LETTER: Black Friday greed
On Black Friday each year, hundreds of great deals are released to the public, causing over 216 million people to flock to nearby stores. The day after Thanksgiving has become the epitome of American greed and consumerism, reflecting the growing emphasis on self.
It is true that the American economy is built upon spending, and Black Friday represents one of the year's most popular times for purchases, but often, such spending leads consumers deeper into debt. People are led to believe that true happiness comes from buying.
Additionally, as more and more people gather at stores waiting for the grand opening, violence increases. Mobs of people storm through stores, hoping to purchase products before they run out. This year, one woman used pepper spray to make her way to a crate of Xboxes. Sometimes people are trampled, and many come out with scrapes and bruises, making Black Friday a dangerous event.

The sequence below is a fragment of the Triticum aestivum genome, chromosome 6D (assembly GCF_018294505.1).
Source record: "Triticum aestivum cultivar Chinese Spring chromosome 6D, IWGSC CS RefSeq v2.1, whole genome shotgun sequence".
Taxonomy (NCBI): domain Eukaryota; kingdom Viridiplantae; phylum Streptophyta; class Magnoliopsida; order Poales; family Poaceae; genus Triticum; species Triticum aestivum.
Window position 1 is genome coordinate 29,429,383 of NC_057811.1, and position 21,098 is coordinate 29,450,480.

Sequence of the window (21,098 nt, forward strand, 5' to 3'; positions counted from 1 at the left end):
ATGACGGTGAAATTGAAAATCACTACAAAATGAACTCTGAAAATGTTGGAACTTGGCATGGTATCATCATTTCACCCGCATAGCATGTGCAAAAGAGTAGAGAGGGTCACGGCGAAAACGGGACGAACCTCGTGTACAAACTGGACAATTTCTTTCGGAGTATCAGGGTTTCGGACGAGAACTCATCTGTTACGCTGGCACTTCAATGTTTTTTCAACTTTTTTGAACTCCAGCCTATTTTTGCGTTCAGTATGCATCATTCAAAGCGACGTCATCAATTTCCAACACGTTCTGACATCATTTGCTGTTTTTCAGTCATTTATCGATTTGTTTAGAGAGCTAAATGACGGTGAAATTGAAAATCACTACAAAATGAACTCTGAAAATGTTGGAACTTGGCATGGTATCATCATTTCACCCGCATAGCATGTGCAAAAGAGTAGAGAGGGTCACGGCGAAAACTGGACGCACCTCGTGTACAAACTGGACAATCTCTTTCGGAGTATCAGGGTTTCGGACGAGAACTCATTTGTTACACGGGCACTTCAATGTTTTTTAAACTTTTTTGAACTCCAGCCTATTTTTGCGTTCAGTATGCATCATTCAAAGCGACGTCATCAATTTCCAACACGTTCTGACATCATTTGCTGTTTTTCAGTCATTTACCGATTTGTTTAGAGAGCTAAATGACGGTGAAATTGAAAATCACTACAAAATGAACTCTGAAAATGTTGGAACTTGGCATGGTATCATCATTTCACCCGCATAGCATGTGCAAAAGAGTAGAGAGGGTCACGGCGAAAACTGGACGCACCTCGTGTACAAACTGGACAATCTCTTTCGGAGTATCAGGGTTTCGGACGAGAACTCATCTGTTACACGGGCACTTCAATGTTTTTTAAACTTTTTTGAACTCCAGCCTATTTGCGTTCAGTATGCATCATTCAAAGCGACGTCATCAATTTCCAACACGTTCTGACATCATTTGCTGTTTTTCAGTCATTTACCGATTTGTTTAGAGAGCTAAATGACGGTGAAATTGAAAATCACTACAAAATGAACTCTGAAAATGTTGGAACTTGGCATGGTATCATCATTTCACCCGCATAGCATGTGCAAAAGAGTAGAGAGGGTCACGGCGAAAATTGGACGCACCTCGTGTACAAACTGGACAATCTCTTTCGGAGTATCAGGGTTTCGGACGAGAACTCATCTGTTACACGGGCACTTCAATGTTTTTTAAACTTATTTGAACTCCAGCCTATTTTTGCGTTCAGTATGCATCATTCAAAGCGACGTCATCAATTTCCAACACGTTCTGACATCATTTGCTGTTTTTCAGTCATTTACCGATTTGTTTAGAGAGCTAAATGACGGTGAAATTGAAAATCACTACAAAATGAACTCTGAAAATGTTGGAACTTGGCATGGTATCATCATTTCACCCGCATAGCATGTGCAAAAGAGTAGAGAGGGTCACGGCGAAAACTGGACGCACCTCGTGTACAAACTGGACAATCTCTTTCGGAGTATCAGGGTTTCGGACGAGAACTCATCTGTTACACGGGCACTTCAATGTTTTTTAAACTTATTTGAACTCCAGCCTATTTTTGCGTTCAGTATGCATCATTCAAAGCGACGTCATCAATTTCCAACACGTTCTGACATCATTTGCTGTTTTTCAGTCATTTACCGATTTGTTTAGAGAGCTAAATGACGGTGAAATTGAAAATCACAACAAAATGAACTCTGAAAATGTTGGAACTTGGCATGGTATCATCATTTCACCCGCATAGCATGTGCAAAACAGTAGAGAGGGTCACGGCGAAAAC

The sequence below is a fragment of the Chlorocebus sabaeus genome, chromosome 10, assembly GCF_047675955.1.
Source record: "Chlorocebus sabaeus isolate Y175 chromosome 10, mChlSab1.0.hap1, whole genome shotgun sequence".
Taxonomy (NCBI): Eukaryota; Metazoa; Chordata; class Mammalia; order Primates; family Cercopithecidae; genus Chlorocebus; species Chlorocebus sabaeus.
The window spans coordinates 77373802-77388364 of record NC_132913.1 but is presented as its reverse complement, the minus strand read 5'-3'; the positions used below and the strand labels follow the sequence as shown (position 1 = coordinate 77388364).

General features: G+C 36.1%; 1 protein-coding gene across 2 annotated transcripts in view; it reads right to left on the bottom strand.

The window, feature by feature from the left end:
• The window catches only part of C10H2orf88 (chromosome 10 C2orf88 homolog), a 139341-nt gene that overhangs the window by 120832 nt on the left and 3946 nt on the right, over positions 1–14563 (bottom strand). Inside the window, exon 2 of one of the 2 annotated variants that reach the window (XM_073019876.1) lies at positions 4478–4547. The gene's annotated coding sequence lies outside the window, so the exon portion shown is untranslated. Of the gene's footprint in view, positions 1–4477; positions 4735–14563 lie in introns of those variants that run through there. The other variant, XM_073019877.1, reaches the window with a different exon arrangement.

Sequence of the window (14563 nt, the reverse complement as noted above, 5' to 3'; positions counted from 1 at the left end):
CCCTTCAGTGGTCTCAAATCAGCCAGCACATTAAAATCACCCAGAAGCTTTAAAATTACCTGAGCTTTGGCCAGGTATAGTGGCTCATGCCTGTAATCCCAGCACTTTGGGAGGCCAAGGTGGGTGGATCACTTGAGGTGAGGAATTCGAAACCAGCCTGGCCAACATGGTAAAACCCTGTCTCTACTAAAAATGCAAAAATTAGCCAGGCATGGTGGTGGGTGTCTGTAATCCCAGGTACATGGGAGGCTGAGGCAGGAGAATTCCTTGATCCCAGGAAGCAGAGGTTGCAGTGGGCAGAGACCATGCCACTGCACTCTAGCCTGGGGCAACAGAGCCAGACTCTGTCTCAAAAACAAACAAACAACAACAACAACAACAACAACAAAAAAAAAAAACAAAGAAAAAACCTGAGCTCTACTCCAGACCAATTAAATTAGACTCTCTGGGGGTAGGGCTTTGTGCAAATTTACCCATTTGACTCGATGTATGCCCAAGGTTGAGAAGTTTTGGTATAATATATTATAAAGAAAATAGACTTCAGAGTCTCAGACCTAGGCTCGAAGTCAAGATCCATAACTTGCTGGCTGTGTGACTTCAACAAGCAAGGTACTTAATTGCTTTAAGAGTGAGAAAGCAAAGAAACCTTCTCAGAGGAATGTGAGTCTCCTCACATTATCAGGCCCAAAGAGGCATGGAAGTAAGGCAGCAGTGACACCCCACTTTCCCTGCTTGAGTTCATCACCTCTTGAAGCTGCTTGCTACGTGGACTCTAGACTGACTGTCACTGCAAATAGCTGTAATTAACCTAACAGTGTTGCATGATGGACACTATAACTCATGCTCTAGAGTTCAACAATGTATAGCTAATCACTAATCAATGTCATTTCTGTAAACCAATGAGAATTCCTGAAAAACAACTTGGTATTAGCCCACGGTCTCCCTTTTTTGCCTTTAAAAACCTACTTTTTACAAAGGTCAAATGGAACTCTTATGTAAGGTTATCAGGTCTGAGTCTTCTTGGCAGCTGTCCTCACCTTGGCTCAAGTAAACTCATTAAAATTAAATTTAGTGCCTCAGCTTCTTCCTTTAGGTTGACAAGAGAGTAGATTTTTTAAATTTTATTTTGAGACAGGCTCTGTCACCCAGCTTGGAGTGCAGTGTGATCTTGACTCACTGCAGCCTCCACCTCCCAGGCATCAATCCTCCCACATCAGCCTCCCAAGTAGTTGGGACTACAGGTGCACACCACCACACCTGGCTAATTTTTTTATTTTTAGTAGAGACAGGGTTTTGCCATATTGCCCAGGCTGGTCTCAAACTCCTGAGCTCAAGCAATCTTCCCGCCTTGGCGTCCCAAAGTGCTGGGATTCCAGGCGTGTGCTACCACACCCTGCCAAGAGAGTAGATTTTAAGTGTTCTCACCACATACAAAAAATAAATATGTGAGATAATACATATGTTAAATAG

Black Friday is even less of a deal for consumers than it is a huge money making scheme for the retailers, making up to $52.4 billion from purchases on a single weekend. The greed of the corporations only increases on Cyber Monday, when $1.25 billion is spent online. With the against consumerism Occupy Movements, many Americans seem hypocritical, as spending on Black Friday reached a record amount.
The holiday sale may not be the cause, but it shows the growing focus on self and consumerism in America. This holiday season, as you enjoy a nice meal with your family, admiring your new big screen TV, I ask you to count your blessings more often than the number of items left on your Christmas list.
For more opinions about Black Friday, read the Dec. 2 article, Control consumerism, commit to sacrificial giving.